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FOCUS: Gold Sideways; ETF Outflows, Stocks Hurt; Physical Demand, Accommodation Help

By Allen Sykora of Kitco News
Tuesday May 14, 2013 11:55 AM

(Kitco News) - Continued exchange-traded-fund outflows, strong equities and U.S. dollar gains are limiting the upside for gold, while recently strong physical demand and continued central-bank accommodation are providing support.

As a result, gold has largely consolidated or moved sideways over the last few weeks, waiting for a fresh catalyst to break in either direction, analysts said.

The June contract on the Comex division of the New York Mercantile Exchange plummeted from an April 11 close of $1,564.90 an ounce to a low of $1,321.50 on April 16. The market bounced and has been back above $1,480 a couple of times this month, although it lost momentum ahead of the psychological $1,500 area, resulting in consolidation amid a number of offsetting factors. June gold has ranged between $1,404 and $1,487.20 for roughly three weeks now.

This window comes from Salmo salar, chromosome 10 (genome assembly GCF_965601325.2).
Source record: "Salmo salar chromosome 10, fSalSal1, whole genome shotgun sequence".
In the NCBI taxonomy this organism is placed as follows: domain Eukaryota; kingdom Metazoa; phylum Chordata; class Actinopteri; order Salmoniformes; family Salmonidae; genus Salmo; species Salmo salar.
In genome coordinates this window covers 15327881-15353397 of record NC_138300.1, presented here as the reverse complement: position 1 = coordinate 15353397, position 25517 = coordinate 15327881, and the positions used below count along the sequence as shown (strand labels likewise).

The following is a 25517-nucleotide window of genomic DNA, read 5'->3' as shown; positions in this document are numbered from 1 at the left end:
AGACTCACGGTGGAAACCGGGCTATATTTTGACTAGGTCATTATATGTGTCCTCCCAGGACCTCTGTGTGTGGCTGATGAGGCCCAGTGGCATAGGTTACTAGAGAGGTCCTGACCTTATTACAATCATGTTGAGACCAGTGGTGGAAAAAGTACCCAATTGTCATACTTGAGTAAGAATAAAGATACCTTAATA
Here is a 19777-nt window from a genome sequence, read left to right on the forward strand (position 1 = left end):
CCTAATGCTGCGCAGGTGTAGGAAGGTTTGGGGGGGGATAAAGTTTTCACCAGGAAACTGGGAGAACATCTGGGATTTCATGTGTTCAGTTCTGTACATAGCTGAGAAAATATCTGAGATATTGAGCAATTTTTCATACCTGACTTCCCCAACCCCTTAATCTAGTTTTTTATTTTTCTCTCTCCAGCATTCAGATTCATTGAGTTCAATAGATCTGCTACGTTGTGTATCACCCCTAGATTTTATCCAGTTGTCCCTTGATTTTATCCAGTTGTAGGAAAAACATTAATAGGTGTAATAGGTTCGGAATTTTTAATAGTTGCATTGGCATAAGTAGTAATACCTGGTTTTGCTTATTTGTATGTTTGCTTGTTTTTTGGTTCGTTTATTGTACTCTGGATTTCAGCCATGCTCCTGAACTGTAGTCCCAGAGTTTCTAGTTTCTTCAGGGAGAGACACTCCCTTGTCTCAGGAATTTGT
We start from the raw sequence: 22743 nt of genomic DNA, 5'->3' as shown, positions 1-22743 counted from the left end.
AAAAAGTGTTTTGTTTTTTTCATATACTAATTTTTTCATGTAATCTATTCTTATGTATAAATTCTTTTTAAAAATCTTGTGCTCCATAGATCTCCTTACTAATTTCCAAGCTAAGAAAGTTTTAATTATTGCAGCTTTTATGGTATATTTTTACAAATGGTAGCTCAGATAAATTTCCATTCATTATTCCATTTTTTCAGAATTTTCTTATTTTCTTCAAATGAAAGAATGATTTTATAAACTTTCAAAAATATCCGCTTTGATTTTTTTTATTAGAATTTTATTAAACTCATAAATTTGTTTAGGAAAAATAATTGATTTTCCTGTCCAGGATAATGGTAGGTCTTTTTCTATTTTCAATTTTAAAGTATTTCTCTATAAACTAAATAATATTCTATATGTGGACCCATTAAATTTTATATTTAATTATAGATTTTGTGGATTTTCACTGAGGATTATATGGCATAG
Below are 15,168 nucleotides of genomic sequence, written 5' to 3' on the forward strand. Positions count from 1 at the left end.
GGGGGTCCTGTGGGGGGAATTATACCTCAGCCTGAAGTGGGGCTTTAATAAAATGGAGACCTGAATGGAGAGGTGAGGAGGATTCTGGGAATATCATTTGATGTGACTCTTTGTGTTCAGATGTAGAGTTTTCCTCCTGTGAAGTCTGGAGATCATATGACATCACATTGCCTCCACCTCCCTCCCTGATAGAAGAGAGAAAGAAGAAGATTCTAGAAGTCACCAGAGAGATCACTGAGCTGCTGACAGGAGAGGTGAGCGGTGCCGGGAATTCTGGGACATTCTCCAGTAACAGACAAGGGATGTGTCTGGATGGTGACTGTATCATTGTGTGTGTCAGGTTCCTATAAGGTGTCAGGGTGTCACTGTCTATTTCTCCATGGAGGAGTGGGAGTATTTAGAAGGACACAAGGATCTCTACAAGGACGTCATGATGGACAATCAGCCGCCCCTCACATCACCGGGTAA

As of 11:14 a.m. EDT, the June contract was nearly flat for the day after recovering from early weakness, trading down just 0.20 cent to $1,434.10 per ounce.

“We’ve got a battle going on here with strong physical buying…versus a higher dollar and stock prices, which are curbing safe-haven appeal,” said Sean Lusk, precious-metals analyst with Ironbeam. Technically, the metal needs to get back above the $1,500-$1,505 area to attract momentum-based buying, Lusk said.

Traders will monitor equities and the dollar, as well as future U.S. economic data for clues on how long the Federal Reserve might continue with its current pace of bond-buying known as quantitative easing, analysts said. One added that the market also will be watching to see if emerging-market central banks keep accumulating gold for reserves and whether worries about debt-plagued European nations having to sell some of their gold resurface.

“We’re having a hard time getting any conviction to the upside. What’s really hurting is the high stock market. That continues to be the investment of choice by many investors here,” Lusk said.

The Dow Jones Industrial Average and S&P 500 index have both hit record highs in recent weeks, prompting a rotation from some commodities and into equities.